A GLASGOW community has hit out at the decision-makers in Holyrood over proposals that could see their homes searched without a warrant.

Representatives from Mount Florida Community Council have written to the Scottish Parliament over provisional legislation governing the area surrounding Hampden during next year’s UEFA European Championships.

The bill, which is being considered, would give enforcement officers from the event powers to enter locals’ homes without warrant and impose restrictions on businesses.

Officers, designated by Glasgow City Council, would be given sweeping powers to search and seize goods believed to infringe on the revenue and brand of UEFA.

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However, officers would only be able to enter homes with permission from residents or with a warrant.

This, along with risks to local businesses from restrictions on trading in “event zones” close to the stadium, are now being challenged.

Those living in the area have taken issue with the legislation, submitting a three-page objection letter to decision-makers last week, claiming South Side stores could be put out of business.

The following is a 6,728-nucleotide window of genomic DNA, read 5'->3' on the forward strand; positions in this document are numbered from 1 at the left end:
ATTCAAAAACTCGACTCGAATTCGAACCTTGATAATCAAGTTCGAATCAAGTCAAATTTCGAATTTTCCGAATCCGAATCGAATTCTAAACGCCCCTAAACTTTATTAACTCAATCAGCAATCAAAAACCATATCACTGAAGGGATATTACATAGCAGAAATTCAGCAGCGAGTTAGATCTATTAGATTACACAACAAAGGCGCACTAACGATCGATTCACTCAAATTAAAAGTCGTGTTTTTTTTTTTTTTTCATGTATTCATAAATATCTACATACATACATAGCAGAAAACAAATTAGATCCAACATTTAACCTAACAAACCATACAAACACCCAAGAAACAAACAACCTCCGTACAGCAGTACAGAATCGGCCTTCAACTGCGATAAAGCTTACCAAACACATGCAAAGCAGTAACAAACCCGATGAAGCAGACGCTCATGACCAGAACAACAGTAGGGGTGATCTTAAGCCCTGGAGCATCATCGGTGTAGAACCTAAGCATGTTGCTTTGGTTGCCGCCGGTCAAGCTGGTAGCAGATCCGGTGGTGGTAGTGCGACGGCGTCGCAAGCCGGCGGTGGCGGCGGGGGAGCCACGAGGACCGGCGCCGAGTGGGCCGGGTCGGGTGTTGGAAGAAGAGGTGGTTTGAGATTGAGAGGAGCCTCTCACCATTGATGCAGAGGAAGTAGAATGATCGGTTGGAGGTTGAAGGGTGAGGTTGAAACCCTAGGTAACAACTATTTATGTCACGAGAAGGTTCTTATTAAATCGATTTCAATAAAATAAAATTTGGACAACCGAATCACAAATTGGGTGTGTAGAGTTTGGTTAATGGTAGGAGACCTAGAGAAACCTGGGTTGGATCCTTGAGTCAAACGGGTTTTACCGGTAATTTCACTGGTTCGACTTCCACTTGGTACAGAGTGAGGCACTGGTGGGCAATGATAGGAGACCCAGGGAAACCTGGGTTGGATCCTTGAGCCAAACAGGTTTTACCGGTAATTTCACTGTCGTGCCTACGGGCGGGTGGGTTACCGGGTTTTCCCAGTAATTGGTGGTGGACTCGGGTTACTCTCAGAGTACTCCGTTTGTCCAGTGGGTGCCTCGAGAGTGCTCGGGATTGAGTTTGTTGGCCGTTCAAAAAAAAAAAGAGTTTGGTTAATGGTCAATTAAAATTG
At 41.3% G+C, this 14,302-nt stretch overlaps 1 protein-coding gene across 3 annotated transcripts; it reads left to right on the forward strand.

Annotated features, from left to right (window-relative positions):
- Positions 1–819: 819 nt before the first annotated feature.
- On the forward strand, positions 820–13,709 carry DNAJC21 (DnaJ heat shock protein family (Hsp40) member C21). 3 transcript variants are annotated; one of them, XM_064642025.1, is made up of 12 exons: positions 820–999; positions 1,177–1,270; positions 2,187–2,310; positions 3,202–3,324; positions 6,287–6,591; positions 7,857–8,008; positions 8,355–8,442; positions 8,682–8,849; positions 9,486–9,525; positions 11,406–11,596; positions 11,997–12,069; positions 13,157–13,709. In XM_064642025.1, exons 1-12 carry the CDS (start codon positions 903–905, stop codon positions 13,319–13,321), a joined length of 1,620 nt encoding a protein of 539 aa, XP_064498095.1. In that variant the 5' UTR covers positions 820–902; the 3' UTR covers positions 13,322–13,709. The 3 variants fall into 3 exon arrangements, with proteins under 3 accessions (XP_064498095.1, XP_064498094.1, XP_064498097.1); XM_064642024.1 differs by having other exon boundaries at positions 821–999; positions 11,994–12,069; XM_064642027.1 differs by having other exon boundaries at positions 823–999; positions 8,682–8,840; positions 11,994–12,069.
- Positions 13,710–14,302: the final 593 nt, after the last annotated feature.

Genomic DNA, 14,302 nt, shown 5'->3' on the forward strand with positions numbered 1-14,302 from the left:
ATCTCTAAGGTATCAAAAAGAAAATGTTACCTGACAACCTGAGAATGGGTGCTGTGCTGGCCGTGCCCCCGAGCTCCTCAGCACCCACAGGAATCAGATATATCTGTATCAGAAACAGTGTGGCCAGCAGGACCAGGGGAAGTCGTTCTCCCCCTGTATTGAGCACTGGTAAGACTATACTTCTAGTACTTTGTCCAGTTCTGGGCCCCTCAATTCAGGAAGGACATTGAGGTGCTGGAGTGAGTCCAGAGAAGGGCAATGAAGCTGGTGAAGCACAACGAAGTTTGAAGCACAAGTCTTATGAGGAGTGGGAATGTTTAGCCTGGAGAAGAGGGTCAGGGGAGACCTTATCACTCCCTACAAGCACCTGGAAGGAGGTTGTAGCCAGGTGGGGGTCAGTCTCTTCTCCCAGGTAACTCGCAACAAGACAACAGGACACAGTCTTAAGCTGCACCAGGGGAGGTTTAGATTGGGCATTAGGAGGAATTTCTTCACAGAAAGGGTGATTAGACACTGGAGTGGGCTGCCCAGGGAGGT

Chris Carus, chair of the community council, wrote: “We ask for careful consideration to minimise the imbalance between local costs and national benefit.

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“Our focus is on the impact on residents in the very local area of Mount Florida and west King’s Park.

“The bill should not prevent established local businesses from gaining some profitable advantage from their proximity to the stadium.

“Provisions for searching persons, vehicles, homes and premises, in some cases without a warrant, and using ‘reasonable force’ are out of proportion to the purposes of revenue and brand protection for UEFA, a corporate body.

“We are concerned that the powers, which are comparable with those available to a fully-trained police officer, may be abused.

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“This is all about revenue protection for UEFA. The fact this has ended up as an act of Parliament is an amazing show of corporate power.

“We are painfully aware the greatest disruption is incurred by local people and businesses, and greatest benefits are felt far away from the stadium.”

“People can’t get in their house, there’s air pollution, traffic issues. What we’re asking for is that people take that into account and minimise disruption - keeping local people in mind during the event.

“We don’t want any unnecessary or heavy-handed disruption. We’re asking this legislation does not distract officers from their responsibilities.”

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Glasgow is one of 12 host cities for the 2020 event and four group and knockout matches will be played at Hampden Park.

A consultation has been held regarding the bill, with local officials criticising the time period offered for feedback.

A first stage debate on the topic, which also covers ticket touting and advertising, is expected to take place on November 5.

The Scottish Parliament was approached forcomment.